What happens to value of information measures as the number of decision options increases?
Article first published online: 20 AUG 2010
Copyright © 2010 John Wiley & Sons, Ltd.
Volume 20, Issue 7, pages 853–863, July 2011
How to Cite
Barton, P. (2011), What happens to value of information measures as the number of decision options increases?. Health Econ., 20: 853–863. doi: 10.1002/hec.1651
- Issue published online: 3 APR 2011
- Article first published online: 20 AUG 2010
- Manuscript Accepted: 25 JUN 2010
- Manuscript Revised: 30 APR 2010
- Manuscript Received: 4 JUL 2008
- cost-effectiveness acceptability frontier;
- value of information;
- decision making;
Aim: To explore what happens to the expected value of perfect information (EVPI) as an increasingly large number of decision options is considered.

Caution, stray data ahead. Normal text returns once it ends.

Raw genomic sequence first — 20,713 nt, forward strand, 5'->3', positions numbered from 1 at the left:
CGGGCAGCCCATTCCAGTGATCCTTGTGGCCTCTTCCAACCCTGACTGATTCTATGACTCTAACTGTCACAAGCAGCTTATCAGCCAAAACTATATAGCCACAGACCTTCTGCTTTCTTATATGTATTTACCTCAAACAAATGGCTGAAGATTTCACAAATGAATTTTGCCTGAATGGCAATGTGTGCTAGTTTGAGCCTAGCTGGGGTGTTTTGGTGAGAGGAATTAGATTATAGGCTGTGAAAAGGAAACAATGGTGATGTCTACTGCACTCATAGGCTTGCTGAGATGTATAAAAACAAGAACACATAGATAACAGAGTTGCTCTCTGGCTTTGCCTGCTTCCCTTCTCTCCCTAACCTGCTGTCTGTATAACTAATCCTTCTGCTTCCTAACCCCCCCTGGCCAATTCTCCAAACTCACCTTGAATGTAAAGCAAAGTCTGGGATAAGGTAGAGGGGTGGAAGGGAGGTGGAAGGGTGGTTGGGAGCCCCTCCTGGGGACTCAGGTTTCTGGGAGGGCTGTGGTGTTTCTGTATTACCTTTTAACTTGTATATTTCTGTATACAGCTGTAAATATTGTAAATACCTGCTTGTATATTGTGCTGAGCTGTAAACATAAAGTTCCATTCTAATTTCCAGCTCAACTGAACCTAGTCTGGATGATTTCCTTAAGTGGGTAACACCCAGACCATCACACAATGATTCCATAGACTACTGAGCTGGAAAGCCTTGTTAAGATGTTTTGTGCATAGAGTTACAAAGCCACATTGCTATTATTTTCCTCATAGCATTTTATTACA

Methods: A stylised model of screening for a hypothetical cancer. The model was used to test different possible ages for ‘once in a lifetime’ screening under a variety of assumptions about model parameter uncertainty. Initial model runs only considered screening at ages which are multiples of 16 years, then multiples of 8 years were allowed, then 4 years, etc.
Results: Effects of more refined choice sets on the cost-effectiveness acceptability frontier (CEAF) and EVPI are shown. The CEAF collapses to zero for threshold incremental cost-effectiveness ratios at which screening at some age is preferred to no screening, while the EVPI stabilises at a non-zero figure.
Conclusions: The CEAF is likely to be highly dependent on the choice of options when these are a selection from a very large set of possible options. In contrast, the EVPI can be reasonably approximated by a model with a slightly limited choice set. Copyright © 2010 John Wiley & Sons, Ltd.